In fact some have been quite interesting, including various shifts in self-perception.  Several of the identities I clung to with such determination for close to two decades have become fluid, liquefying  in my still gripping hands. 

Wife to single woman
Writer-at-home to full time office employee
Mom always there to Mom always rushing somewhere

In the middle of all of this movement, one identity I abandoned has returned. For years, I was the woman who wrote Sasha Solomon. In 2008, I dropped that image cold to pursue other projects, to grow “beyond” a character and series that simply weren’t going to do much for my future career as a writer. After all, no one at the New York houses wanted Sasha. I wasn’t going to hit it big with her. Why waste the time writing her anymore?

Well . . . 

A month or so ago, when my personal turmoils made me doubt other people’s perceptions of me as a strong, intelligent and independent woman, I decided to revisit the Sasha book I’d abandoned three years ago. Rather than read any of that previous work, I simply started adding to those 100+ pages. I’ve now begun picking certain sections at random – selecting a page number – and infilling with more vivid descriptions or twisting a certainty into something more interesting. 

The book is at least 200 pages and I still have no idea where it has come from or where it might be going (though I’ve written at least one potential climax and ending). This is a very strange way to write a book, but I’m not anguishing about it at all. You see, I know that the story is going to come together eventually. I’ll print out all these pages at some point and start fashioning a cohesive whole. Since I’m a pantser by nature and writerly disposition, this is status quo – though I’m very curious to see the result of such a peripatetic approach to this particular tome.

More important than the final product this time though, is the process. 

I’m honoring the pleasure of living with Sasha’s persona in my head and heart again. I really like the woman – warts and all – because she’s just so fun and tough and full of herself. It’s not that I want to be her; I just want a friend like her right now: Someone who isn’t afraid to call things the way she sees them – even when they’re nasty or upsetting. Someone who can find humor in just about anything and has such an irreverent way of looking at the world in the first place.  Someone who is just as flawed – actually much more flawed – than I am and who is completely unapologetic about it. 

Writing Sasha feels like coming home to a place I hadn’t realized I’d missed.

 —  I thought it might be fun today to discuss this:

Who, of the many characters you’ve read, would you most like as a friend right this minute?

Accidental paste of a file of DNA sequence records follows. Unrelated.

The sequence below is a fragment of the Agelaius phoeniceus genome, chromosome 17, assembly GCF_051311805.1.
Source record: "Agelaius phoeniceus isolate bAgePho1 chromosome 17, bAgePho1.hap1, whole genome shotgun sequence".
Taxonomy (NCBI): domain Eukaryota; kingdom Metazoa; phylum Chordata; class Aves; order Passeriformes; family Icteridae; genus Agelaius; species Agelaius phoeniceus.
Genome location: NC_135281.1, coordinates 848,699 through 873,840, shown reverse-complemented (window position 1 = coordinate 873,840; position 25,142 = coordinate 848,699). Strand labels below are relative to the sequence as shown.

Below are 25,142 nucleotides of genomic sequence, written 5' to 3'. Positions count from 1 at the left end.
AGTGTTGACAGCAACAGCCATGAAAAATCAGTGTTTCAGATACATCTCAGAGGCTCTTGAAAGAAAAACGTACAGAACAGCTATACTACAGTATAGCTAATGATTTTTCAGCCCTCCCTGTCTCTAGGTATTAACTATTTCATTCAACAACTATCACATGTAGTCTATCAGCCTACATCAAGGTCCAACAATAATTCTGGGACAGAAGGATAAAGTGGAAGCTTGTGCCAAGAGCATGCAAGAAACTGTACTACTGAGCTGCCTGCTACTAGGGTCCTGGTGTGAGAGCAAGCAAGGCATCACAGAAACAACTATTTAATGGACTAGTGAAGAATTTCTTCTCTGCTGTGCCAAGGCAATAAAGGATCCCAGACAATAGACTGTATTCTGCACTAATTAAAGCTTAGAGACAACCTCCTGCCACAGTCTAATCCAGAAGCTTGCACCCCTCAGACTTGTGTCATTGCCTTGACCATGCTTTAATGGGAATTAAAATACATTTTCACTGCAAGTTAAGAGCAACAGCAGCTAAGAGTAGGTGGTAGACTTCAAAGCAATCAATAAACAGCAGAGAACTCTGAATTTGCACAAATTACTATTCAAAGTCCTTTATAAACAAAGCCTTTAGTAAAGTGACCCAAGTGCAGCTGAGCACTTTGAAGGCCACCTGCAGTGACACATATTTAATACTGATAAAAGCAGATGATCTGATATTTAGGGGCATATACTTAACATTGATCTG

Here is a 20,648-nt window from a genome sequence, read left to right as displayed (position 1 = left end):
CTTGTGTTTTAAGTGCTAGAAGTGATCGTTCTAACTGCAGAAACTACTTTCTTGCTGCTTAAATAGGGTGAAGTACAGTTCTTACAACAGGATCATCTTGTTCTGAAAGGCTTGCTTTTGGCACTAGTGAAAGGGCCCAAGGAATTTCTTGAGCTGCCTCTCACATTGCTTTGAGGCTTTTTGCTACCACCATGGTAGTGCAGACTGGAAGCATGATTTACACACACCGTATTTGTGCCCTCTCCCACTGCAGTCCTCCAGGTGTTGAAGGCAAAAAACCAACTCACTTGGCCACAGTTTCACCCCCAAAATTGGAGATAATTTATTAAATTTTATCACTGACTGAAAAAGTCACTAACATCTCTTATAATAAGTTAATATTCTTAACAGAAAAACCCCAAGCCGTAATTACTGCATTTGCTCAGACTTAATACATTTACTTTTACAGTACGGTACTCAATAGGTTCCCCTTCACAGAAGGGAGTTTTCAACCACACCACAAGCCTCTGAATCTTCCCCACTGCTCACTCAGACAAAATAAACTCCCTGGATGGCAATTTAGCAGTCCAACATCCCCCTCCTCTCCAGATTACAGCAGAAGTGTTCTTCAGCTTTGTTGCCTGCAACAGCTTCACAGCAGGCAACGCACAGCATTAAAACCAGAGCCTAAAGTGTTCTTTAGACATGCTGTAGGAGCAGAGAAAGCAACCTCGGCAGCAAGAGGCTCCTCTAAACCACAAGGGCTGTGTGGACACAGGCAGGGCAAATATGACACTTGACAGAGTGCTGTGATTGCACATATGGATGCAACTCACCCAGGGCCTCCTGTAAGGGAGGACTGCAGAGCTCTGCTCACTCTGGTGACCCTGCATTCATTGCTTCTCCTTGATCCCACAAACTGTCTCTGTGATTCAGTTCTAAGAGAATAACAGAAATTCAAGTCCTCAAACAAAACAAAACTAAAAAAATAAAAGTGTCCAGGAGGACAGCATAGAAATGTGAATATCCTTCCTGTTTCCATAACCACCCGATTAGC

Writers: Have you happily rediscovered a character you thought you’d abandoned?


Thank goodness for readers!

by Pari

(As often happens here on the ‘Rati, a couple of us will be thinking about the same thing in different ways . . .I just read JT’s post from Friday. Her letter of love is so beautiful. Take a few minutes to read it if you haven’t already. And congratulations to JT once again for a well earned award!  )


Two weeks ago, I went to the farmer’s market closest to my house. It’s just getting established and there aren’t many vendors, but I appreciate not having to drive across town to buy organic and locally nurtured elegant golden beets, crunchy lemon cucumbers, ruffled patty pan squash, hot green chiles. Our market also has a few brave fine artists – painters, photographers, potters — and though I’m unlikely to buy any of their pieces due to my current monetary constraints, I do like to talk with them.

Artists tend to be interesting people, forced to create because of an inner yearning that I can certainly relate to. I can also relate to their selling experience. Any writer who has done a mall book signing has sat in a booth or at a table watching people walk by without buying or saying a thing. 

On this particular Saturday, I was feeling bleak . . . melancholy . . . bummed. I knew that going to the market would be therapeutic; fresh, beautiful produce always makes me happy.

On the way out of the market area, I stopped to chat with a ceramicist named Holly Kuehn  One thing led to another and of course I mentioned that I write. Nearby, a woman kept looking our way with that concentrated curiosity of an eavesdropper.  She hadn’t entered the book, so I decided to help Holly sell some of her work. I loudly admired a group of tiles depicting cranes in flight and suggested to the woman that she come in and admire them too. As soon as the woman entered, I walked outside and the artist and I resumed our conversation.